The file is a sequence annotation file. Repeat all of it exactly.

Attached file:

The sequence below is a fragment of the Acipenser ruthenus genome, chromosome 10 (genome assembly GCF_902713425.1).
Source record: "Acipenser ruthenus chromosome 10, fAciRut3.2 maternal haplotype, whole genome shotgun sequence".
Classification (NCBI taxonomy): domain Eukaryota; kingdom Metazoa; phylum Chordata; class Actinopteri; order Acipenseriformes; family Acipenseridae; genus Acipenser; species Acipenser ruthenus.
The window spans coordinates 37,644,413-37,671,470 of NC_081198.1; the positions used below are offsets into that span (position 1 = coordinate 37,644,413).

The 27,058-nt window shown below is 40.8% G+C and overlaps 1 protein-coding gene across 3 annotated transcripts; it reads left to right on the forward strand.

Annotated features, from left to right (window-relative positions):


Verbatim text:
The sequence below is a fragment of the Acipenser ruthenus genome, chromosome 10 (genome assembly GCF_902713425.1).
Source record: "Acipenser ruthenus chromosome 10, fAciRut3.2 maternal haplotype, whole genome shotgun sequence".
Classification (NCBI taxonomy): domain Eukaryota; kingdom Metazoa; phylum Chordata; class Actinopteri; order Acipenseriformes; family Acipenseridae; genus Acipenser; species Acipenser ruthenus.
The window spans coordinates 37,644,413-37,671,470 of NC_081198.1; the positions used below are offsets into that span (position 1 = coordinate 37,644,413).

The 27,058-nt window shown below is 40.8% G+C and overlaps 1 protein-coding gene across 3 annotated transcripts; it reads left to right on the forward strand.

Annotated features, from left to right (window-relative positions):